JAN 2019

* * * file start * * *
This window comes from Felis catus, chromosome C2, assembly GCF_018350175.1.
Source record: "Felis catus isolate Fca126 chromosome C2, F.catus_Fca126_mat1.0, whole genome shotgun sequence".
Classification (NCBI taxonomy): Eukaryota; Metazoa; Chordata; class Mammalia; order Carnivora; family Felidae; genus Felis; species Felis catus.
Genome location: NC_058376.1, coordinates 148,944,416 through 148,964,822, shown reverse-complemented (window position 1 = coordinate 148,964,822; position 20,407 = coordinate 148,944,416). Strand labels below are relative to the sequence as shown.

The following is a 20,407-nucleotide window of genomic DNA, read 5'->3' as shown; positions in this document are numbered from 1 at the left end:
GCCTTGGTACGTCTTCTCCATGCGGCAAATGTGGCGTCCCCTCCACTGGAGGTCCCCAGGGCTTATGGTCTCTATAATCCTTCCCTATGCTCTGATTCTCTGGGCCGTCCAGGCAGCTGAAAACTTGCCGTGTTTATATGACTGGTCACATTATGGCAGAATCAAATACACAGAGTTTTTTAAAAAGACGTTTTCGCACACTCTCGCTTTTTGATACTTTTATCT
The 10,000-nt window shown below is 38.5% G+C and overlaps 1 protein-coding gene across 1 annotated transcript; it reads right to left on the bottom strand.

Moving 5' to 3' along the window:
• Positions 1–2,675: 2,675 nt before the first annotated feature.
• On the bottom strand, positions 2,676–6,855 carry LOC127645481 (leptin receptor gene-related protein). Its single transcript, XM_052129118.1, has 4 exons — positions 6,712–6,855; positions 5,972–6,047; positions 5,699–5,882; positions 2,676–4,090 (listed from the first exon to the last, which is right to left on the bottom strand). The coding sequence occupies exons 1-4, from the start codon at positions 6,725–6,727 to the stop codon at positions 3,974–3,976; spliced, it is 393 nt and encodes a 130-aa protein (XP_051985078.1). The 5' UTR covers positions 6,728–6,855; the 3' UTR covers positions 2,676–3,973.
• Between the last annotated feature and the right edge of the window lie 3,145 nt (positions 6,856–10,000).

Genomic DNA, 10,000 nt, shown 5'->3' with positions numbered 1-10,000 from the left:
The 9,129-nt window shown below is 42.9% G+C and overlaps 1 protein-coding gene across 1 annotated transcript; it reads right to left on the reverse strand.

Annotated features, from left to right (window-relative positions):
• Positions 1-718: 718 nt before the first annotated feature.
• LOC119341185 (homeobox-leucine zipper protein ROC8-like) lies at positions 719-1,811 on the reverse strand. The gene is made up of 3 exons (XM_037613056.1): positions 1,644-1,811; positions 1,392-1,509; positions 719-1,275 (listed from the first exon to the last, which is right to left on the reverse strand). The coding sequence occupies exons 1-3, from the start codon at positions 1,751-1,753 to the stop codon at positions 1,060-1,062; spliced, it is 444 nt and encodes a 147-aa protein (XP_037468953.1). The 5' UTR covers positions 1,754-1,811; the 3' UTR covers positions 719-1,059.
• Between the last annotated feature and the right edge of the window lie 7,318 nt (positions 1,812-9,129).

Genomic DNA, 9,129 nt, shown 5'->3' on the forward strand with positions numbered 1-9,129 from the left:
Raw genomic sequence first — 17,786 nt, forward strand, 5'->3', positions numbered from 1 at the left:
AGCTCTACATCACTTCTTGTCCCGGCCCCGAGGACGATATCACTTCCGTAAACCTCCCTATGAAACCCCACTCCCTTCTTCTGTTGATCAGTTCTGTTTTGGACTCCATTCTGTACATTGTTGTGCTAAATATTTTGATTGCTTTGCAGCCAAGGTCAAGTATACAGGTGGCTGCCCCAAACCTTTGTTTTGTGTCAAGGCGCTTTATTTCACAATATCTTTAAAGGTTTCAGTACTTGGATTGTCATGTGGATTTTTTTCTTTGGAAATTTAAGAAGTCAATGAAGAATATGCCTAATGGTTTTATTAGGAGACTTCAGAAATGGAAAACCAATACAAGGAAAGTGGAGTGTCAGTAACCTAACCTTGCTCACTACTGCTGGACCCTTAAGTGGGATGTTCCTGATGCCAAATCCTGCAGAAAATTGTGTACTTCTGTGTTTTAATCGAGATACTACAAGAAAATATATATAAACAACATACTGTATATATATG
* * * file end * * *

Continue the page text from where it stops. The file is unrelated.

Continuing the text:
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42 @dayspamagazine • Januar y 2019 SOOTHING SOUNDS are nothing new to spas. For decades, clients have relaxed to birds chirping, waves crashing and rain falling as background music to their treatments. But lately a new sound can be heard: a more visceral, vibrational tone known as sound healing or sound therapy. "It's a modality that uses sound to break patterns, change brain waves and awaken the body, mind and spirit to new possibilities," explains Pamela Lancaster, internationally recognized teacher and master sound healer for Miraval Resorts. Led by a sound therapist, the practice uses the human voice as well as the harmonic vibrations of various instruments—tuning forks, gongs, Tibetan singing bowls, wind chimes and drums—to promote relaxation as well as recovery. "It has historically been used as a catalyst for deeper insight, wisdom, transformation and healing," notes Alessandra Montana, yoga teacher and sound therapist at Yäan Wellness Energy Spa in Tulum, Mexico, who offers sound healing training in the U.S., Mexico and Europe. Indeed, in indigenous Australian culture, the Aboriginals played the didgeridoo; vowel chanting is found in Egyptian religious practice; and Buddhists have long used the hum of Tibetan singing bowls for meditation. Today, spas are incorporating these age- old traditions into modern treatments that harness the restorative power of sound. SOUND ADVICE They say that music soothes the savage beast, and sound therapy works along the same lines. Whether the therapist uses transcendental tones of Tibetan singing bowls or bathes the room in rhythmic gong pulses, sounds give clients' minds something to focus on, helping them ease into a more relaxed state. "A lot of people have a challenging time meditating," says Lancaster. "Sound can signal the body to release its own tension and negativity, dropping the brainwave into a meditative state quickly and effectively." Studies suggest that sound can alleviate anxiety and relax brain wave patterns, but can it also heal? "When we are in a place of 'fi ght or fl ight,' cortisol, adrenaline and stress hormones rush to the body," says Lancaster. "But when we use sound therapy to move into that calm, centered state, the body brings itself back into a place of homeostasis. Things have a propensity to begin to heal." © GETTY IMAGES Good Vibrations Tap into clients' inner calm with the healing power of sound therapy. by Allison Young ALTERNATIVE HEALTH

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